The trusted source for
healthcare information and
Abstract & Commentary
Synopsis: Whether applied immediately or after an hour delay, cryotherapy produced a significant drop in intraarticular temperature following knee arthroscopy.
Source: Martin SS, et al. Cryotherapy: An effective modality for decreasing intraarticular temperature after knee arthroscopy. Am J Sports Med. 2001;29(3):288-291.
Cryotherapy is commonly used in sports medicine following knee, shoulder, and ankle arthroscopy. The benefits of ice and compression have included decreasing pain and improving early postoperative motion. Prior studies have reported benefits of superficial cooling, but deep cooling has not been reported. The purpose of this study was to prospectively evaluate the intraarticular knee temperature after routine arthroscopy with and without the use of an Aircast Cryocuff.
Seventeen patients undergoing routine arthrosocopy were placed into 1 of 2 groups. Patients undergoing complex intraarticular procedures like ACL reconstruction or lateral release were not included. At the completion of the arthroscopy, skin and intraarticular probes were placed in the knee for 2 hours postoperatively. The first group had immediate postoperative cryotherapy and compression, and the second group had the same treatment instituted after a 1-hour delay. The ice water was changed every 30 minutes. Temperature was measured every minute for 2 hours before the probes were removed.
The results showed that the intraarticular temperature dropped 3° over the 2 hours in the first treatment group. In the second treatment (delayed) group the intraarticular temperature increased by 5° for the first hour but decreased 4° during the second hour when the ice water was added. Therefore, the total difference between both groups during the first hour was a 7° temperature drop.
Comment by James R. Slauterbeck, MD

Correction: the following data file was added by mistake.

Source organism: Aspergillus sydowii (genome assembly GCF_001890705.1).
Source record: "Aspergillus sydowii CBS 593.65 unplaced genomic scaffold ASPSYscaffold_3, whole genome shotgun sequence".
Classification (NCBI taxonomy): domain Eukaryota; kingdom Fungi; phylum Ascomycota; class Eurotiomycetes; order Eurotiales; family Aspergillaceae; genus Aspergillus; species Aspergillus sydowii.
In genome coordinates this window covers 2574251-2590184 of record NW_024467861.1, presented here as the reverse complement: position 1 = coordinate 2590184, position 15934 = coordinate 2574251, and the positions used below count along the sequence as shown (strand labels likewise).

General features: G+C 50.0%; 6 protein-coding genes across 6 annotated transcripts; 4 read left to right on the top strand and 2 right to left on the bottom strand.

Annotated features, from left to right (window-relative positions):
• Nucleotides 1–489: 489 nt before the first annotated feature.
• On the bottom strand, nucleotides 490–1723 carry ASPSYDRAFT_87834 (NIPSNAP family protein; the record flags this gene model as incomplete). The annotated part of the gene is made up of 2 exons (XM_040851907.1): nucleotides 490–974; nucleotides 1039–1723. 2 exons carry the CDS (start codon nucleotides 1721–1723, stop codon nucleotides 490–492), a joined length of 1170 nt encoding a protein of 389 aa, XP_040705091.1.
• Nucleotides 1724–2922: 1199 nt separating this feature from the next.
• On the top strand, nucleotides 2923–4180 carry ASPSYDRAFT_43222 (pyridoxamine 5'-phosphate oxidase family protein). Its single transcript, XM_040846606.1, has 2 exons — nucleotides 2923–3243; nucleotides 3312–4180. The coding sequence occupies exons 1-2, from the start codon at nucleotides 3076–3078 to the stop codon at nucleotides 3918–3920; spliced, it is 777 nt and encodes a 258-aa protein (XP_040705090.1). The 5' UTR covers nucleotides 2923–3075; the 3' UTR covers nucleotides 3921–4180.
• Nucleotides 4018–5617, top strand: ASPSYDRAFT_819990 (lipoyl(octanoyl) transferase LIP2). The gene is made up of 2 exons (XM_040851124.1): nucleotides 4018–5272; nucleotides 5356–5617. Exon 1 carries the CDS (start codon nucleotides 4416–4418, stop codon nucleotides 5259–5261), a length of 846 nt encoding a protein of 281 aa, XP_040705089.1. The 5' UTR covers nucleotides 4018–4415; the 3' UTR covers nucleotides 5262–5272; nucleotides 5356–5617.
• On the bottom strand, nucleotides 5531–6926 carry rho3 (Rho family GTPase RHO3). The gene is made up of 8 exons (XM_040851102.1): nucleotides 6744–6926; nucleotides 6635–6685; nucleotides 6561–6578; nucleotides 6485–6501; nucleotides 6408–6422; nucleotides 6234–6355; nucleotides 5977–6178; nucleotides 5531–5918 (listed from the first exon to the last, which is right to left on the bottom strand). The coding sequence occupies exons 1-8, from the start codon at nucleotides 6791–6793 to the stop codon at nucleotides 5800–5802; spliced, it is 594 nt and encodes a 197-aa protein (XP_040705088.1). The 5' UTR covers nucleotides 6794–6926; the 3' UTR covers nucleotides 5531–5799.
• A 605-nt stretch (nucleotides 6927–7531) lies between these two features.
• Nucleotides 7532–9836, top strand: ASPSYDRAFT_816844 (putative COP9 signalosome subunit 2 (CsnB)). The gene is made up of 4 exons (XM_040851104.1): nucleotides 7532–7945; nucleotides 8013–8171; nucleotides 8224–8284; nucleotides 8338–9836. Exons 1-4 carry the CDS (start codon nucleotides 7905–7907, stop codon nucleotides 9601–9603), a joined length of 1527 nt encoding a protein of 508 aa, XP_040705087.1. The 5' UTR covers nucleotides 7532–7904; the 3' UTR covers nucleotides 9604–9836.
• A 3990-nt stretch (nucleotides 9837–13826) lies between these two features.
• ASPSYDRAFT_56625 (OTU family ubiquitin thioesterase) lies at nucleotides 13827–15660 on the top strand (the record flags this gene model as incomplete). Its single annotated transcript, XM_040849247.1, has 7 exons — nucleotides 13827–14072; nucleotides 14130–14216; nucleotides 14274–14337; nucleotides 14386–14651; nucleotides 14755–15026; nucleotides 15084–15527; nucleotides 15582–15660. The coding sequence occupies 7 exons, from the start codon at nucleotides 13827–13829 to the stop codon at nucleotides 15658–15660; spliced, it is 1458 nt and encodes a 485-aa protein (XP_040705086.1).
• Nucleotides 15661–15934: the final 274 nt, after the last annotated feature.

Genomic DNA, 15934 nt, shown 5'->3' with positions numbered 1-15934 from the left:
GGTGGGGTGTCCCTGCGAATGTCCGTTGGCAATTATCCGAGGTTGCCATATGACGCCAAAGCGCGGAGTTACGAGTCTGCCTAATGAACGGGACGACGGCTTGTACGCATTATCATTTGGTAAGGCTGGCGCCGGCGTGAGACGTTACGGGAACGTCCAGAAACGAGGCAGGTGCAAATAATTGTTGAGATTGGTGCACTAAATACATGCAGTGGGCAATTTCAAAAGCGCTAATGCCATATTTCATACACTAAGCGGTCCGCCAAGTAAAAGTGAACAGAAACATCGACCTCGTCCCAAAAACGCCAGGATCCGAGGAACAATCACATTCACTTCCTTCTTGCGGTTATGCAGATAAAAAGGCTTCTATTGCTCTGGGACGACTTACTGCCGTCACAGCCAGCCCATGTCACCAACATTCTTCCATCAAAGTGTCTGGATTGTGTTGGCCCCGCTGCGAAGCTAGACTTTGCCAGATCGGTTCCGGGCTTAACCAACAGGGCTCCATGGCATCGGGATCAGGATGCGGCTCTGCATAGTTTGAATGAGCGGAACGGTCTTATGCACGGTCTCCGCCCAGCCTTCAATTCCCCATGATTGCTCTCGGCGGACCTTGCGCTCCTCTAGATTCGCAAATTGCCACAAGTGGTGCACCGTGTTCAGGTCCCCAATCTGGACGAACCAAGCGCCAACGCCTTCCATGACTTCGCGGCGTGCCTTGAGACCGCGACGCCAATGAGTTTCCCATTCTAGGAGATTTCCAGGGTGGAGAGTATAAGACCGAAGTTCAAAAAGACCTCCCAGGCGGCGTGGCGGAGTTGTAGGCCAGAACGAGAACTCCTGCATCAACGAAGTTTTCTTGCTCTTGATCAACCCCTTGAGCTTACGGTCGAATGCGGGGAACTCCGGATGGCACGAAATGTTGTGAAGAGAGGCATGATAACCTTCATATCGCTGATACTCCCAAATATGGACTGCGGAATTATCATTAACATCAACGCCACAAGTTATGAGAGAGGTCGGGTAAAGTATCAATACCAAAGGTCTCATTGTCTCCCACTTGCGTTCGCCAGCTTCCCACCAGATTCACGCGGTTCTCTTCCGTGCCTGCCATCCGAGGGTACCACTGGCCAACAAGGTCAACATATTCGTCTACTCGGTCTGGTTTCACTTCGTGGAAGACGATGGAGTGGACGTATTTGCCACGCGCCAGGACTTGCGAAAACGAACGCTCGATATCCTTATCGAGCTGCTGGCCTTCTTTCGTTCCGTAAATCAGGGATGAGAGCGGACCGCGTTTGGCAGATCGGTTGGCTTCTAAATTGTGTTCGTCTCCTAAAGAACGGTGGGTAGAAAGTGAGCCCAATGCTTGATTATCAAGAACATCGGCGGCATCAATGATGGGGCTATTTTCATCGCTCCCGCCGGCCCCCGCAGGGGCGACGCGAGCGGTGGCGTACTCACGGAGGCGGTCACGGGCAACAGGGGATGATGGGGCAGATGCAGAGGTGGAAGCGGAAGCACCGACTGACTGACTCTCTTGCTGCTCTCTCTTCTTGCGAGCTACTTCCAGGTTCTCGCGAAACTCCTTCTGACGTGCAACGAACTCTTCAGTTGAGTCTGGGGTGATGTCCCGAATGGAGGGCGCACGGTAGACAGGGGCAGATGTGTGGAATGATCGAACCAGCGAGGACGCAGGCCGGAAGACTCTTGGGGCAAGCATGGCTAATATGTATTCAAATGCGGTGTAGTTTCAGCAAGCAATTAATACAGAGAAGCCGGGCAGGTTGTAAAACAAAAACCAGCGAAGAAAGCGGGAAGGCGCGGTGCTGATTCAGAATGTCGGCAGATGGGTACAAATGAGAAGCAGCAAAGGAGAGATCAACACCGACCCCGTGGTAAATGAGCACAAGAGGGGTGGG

The benefits of ice and compression are known to nearly everyone. Most athletes and nonathletes routinely use ice for its analgesic and anti-inflammatory effect. Physicians routinely prescribe ice and compression modalities after injury and surgery. Many have asked if the benefits of cryotherapy are more than skin deep. This study was designed to answer this question.
Several points can be gained from this simple and well-designed study. First, cryotherapy and compression effectively decreases the intraarticular temperature. Second, without the use of cryotherpy, the intraarticular environment increased in temperature. Third, a cooling effect in the intraarticular environment will occur even after a 1-hour delay in beginning cyrotherapy. In summary, a net difference of 7° was recorded between the cooled and noncooled knee at 1 hour.
So what does this mean? This study has demonstrated to me that the effects of compression and cryotherapy go far beneath the skin. Although this study does not address more complex knee surgeries, I would bet that similar findings would be noted. Although not addressed in this article, the thickness of the postoperative dressing could significantly affect the intraarticular cooling process. I routinely use compression and cryotherpy with light postoperative dressings with good results.
Dr. Slauterbeck, Associate Editor of Sports Medicine Reports, is Associate Professor, Department of Orthopedic Surgery, Texas Tech University Health Sciences Center, Lubbock.